# Landau–Ramanujan constant

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In mathematics and the field of number theory, the Landau–Ramanujan constant is a number that occurs in a theorem stating that for large x, the number of positive integers below x that are the sum of two square numbers varies as

${\displaystyle {\dfrac {x}{\sqrt {\ln(x)}}}.}$

The constant is named after its discoverers, Edmund Landau and Srinivasa Ramanujan.[1]

## Definition

By the sum of two squares theorem, the numbers that can be expressed as a sum of two squares of integers are the ones for which each prime number congruent to 3 mod 4 appears with an even exponent in the prime factorization. For instance, 45 = 9 + 36 is a sum of two squares; in its prime factorization, 32 × 5, the prime 3 appears with an even exponent, and the prime 5 is congruent to 1 mod 4, so its exponent can be odd.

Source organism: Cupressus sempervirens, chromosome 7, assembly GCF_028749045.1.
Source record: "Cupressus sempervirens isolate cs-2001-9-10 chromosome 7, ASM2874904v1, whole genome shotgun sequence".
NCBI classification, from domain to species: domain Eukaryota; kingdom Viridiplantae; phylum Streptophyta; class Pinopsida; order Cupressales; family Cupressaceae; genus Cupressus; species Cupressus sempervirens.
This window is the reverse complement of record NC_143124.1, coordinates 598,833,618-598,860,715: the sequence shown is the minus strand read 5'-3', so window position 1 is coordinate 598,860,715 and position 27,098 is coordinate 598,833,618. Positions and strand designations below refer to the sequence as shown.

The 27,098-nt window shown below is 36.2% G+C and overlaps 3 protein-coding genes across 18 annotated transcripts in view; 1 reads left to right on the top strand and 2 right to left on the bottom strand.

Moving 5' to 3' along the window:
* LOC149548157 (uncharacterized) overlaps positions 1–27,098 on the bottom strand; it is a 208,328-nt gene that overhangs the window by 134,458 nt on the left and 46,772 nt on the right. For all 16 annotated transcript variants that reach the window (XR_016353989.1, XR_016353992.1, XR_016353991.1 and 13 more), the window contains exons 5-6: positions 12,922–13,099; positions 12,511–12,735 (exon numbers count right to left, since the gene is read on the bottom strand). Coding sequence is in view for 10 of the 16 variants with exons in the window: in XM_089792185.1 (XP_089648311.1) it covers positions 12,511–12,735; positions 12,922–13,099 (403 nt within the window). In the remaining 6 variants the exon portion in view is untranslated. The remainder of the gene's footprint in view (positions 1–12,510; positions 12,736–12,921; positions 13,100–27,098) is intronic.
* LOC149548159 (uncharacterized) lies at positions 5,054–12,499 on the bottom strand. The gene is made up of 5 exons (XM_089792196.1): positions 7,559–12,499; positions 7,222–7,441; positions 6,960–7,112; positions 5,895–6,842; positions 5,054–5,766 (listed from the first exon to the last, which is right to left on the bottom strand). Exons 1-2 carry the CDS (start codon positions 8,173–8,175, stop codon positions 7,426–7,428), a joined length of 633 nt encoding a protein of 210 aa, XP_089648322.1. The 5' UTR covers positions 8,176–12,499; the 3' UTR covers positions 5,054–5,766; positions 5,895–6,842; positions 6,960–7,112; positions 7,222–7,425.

If N(x) is the number of positive integers less than x that are the sum of two squares, then

${\displaystyle \lim _{x\rightarrow \infty }\ N(x)\left/{\dfrac {x}{\sqrt {\ln(x)}}}\right.\approx 0.764223653589220662990698731250092328116790541}$ (sequence A064533 in the OEIS).

The number appearing on the right hand side of this formula is the Landau–Ramanujan constant.

## History

This constant was discovered independently by Edmund Landau and Srinivasa Ramanujan. Landau stated it in the limit form above; Ramanujan instead approximated N(x) as an integral, with the same constant of proportionality, and with a slowly growing error term.[1]